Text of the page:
Hey, Hillary, How About Showing Us Your Lighter Side?
When Hillary Clinton takes center stage Thursday night as the 34th presidential nominee of the Democratic Party, she won't have to demonstrate her competence and can't do much about her trust gap. But there is a way she could help make her case: by showing a little humor.
Clinton will try to lay out a vision and convince voters that even a political veteran like her can be an agent of change. That's standard stuff. Less predictable would be a few lighter moments, maybe even some self-deprecation, to redraw the familiar wonkish caricature.
Friends say she has a good sense of humor that she rarely shows in public. I've watched her during her years in the U.S. Senate and as secretary of state and have followed her presidential bids in 2008 and 2016, but I've never covered her regularly and don't know her well. I have been present at several small dinners where she displayed a lighter touch.
The first was in the spring of 1992, not long after a scandal sheet, the Star, wrote that a cabaret singer, Gennifer Flowers, claimed she had a long sexual affair with Bill Clinton. The Clintons denied it but it rattled the campaign. (Years later Bill Clinton, under oath, acknowledged it.)
At a private Washington dinner after the New Hampshire primary, Hillary Clinton surprised the eight attendees by bringing up the Flowers story herself. She told about getting a ribald call from Edwin Edwards, the rascal governor of Louisiana and a man who made no secret of his own womanizing.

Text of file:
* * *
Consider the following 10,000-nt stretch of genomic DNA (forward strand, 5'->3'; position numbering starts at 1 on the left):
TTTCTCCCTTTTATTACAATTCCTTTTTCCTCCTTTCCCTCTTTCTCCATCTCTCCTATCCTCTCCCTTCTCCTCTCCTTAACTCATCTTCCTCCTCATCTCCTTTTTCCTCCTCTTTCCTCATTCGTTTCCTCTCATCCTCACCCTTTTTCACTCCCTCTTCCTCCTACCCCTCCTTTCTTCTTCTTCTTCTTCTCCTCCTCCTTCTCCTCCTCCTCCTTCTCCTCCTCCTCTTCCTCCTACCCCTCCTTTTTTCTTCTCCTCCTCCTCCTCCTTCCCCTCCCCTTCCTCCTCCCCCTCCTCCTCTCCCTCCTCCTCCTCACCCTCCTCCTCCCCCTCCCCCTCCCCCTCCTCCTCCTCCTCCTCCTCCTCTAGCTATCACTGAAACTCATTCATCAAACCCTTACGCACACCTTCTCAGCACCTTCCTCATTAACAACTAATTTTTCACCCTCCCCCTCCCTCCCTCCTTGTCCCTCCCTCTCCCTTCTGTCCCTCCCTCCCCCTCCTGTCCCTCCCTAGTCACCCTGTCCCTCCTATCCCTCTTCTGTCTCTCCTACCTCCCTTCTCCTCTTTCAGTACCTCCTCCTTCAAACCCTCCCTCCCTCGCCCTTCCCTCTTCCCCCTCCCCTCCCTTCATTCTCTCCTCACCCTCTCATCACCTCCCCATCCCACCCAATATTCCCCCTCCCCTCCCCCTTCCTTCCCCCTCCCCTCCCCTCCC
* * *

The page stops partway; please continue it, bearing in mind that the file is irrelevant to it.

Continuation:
"I hear that paper paid the woman $500,000 for that story," Edwards began. Clinton said she confirmed that was the rumor. She said Edwards then proposed a financial arrangement of his own with the tabloid press.
"Hillary, if they want to come after me we can break those rags," she said he told her.
Belly laughs all around.
When Bill Clinton became president, he put his wife in charge of overhauling the health care system. I was part of a group of what we proudly called political hack writers -- strangers to deep policy matters -- that regularly had dinners with leading politicians. We decided to invite her to dinner; she surprised us by accepting.
As she was explaining the intricacies of health care, she cited a Brookings Institution expert, the economist Henry Aaron. From the side of the table one well-lubricated colleague bellowed, "What the hell does a baseball player know about health care?"
Some of us cringed. She laughed heartily.
Now comes the most important speech of her life, not an occasion that lends itself to a spray of laugh lines. But there is room for wit, especially at her own expense, a rhetorical hallmark of popular modern presidents like John F. Kennedy, Ronald Reagan and Barack Obama.
Some levity would even give her a competitive advantage. The only humor employed by her Republican opponent, Donald Trump, is of the towel-snapping-insult variety. He's not capable of self-deprecation as he sees nothing to deprecate.
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